Looking that that same direction, the big uncertainty is whether Statoil can continue to reduce costs and increase production at rates that will enable the company to maintain the current $0.221 quarterly dividend. Right now the company’s payout ratio is running at 80% to 100%, which doesn’t leave Statoil with a huge margin for further drops in the price of oil. In the conference call, the company said that it projects that it can maintain the current dividend payout (for 2015, management said) while reducing the payout ratio. The stock currently yields 5.4%.
As of July 28, looking at the likelihood that oil prices will stay low for a while, I’m cutting my target price to $24 a share by June 2016 from a prior $28 a share. Statoil closed at $16.48 in New York trading on July 28.
Update: April 14. The acquisition of BG Group by Royal Dutch Shell (RDS.A) has grabbed all the oil sector headlines. $51 billion deals will tend to do that—especially when they’re priced at a 52% premium to the pre-deal market price for BG Group. The acquisition makes Royal Dutch the biggest player in the world in the liquefied natural gas sector, expands the company’s presence in Brazil’s pre-salt oil projects in the South Atlantic, and gives Royal Dutch a big presence in waters off the east coast of Africa, one of the world’s most promising new areas for exploration. In short it’s not a bad deal although it is expensive: Credit Suisse calculates that the deal will dilute earnings at Royal Dutch by 10% in 2016, the year the acquisition will close, 5% in 2017, and then 1% in 2018, the year when the acquisition turns earnings positive.
The big deal headlines have overshadowed a series of announcements from Norway’s Statoil (STO) that on a smaller scale promise to continue the transformation of Statoil from a company focused on the North Sea to one with a major presence in the Gulf of Mexico, the Arctic frontier, and the same East African waters that Royal Dutch has just bought into.
For example, on March 30, Statoil announced the discovery of an additional 1 to 1.8 trillion cubic feet of natural gas at an exploration well in the water off Tanzania. That brings the company’s discoveries in the area to 8. I think Statoil’s discoveries, the much bigger finds by Italy’s ENI (ENI), and BG Group’s exploration success in the area has put the natural gas reserves of East Africa over the top. There’s now clearly enough natural gas in the area to make the investment in liquefied natural gas facilities to export LNG to Asia a viable and attractive proposition. Statoil already exports liquefied natural gas from its fields on the Norwegian continental shelf. Now it will be able to export LNG to the highly lucrative Asian markets from fields much closer to those markets.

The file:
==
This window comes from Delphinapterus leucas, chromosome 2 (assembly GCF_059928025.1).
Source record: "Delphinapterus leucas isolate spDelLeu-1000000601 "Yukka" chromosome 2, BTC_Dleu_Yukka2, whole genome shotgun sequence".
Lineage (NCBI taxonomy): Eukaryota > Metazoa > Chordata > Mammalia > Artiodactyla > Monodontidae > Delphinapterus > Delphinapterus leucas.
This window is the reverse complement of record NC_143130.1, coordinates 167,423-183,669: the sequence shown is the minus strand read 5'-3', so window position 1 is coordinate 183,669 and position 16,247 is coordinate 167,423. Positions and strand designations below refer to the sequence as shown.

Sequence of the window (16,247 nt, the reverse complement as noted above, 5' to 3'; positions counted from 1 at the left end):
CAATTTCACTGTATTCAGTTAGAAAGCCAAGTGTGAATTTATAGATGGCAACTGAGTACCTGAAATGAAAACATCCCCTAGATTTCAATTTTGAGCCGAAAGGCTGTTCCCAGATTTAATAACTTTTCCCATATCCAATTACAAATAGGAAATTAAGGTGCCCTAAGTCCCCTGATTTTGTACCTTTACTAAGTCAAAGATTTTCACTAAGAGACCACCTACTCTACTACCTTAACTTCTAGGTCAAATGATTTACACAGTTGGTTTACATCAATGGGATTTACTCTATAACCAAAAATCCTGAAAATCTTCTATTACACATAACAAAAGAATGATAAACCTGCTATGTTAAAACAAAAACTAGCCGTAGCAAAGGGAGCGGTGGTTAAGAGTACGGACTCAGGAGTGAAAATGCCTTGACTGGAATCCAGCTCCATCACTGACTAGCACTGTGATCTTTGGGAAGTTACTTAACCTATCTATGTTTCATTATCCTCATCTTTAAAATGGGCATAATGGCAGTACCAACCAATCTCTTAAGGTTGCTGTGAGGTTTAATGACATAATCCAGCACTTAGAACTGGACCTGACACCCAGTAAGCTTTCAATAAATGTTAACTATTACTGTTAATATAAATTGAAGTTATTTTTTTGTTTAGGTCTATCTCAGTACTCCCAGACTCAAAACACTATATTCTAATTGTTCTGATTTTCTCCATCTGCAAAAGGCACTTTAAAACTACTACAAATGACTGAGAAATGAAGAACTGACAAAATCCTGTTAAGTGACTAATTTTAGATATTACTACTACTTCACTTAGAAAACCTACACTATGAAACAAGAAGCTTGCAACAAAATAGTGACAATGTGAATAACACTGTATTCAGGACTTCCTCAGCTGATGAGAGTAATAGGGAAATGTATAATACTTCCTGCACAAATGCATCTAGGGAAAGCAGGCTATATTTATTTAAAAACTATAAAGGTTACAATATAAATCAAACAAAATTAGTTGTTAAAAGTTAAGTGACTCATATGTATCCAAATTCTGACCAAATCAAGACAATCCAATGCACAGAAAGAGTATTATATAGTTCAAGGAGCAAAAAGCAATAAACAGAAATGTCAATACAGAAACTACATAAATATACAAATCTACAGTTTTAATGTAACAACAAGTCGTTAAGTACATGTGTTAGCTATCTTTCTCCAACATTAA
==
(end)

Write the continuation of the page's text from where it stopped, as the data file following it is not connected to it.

Shortly after that announcement, Statoil reported another find, this one in the Gulf of Mexico. Statoil, the operator of this well has a 50% interest in its oil production with Anadarko Petroleum (APC) holding a 37.5% interest.
And then, finally, today, April 14, Statoil announced another natural gas find near its Aasta Hansteen field in the Norwegian Arctic. Statoil put the find at 2 billion to 7 billion cubic meters of natural gas. In the last year Statoil has increased its estimates of the size of this field by about 25%.
It’s hard to tell if it’s time to buy Statoil. The company’s total costs are relatively high because of taxes imposed by the Norwegian government and hefty depreciation. That has helped push Statoil’s New York traded ADRs down 26% in the last 12 months, as of April 13, but it also means that Statoil is very highly leveraged to any recovery in the price of oil that takes the Brent benchmark back towards $65 a barrel.
The ADR’s chart looks like it shows a pattern of higher highs and higher lows over the last six months but the pattern isn’t especially strong with the December 2014 high at $18.55, the February high at $19.62 and the ADRs closing at $19.55 on April 14. The dividend yield is 4.84% at the moment but Statoil isn’t covering that dividend from operating cash flow—and won’t until 2016—so it’s not clear how safe it is.
I’ve owned this stock in my Jubak’s Picks portfolio since September 2009 and it is down 14.02% in that time. Certainly I can’t tell you when the plunge in oil prices is over, but I think the odds are good that we’ll finish 2015 near the $65 a barrel level that would work well for Statoil. I am cutting my target price today since I think $37 is a bit ambitious. The new target is $28 a share by October 2015.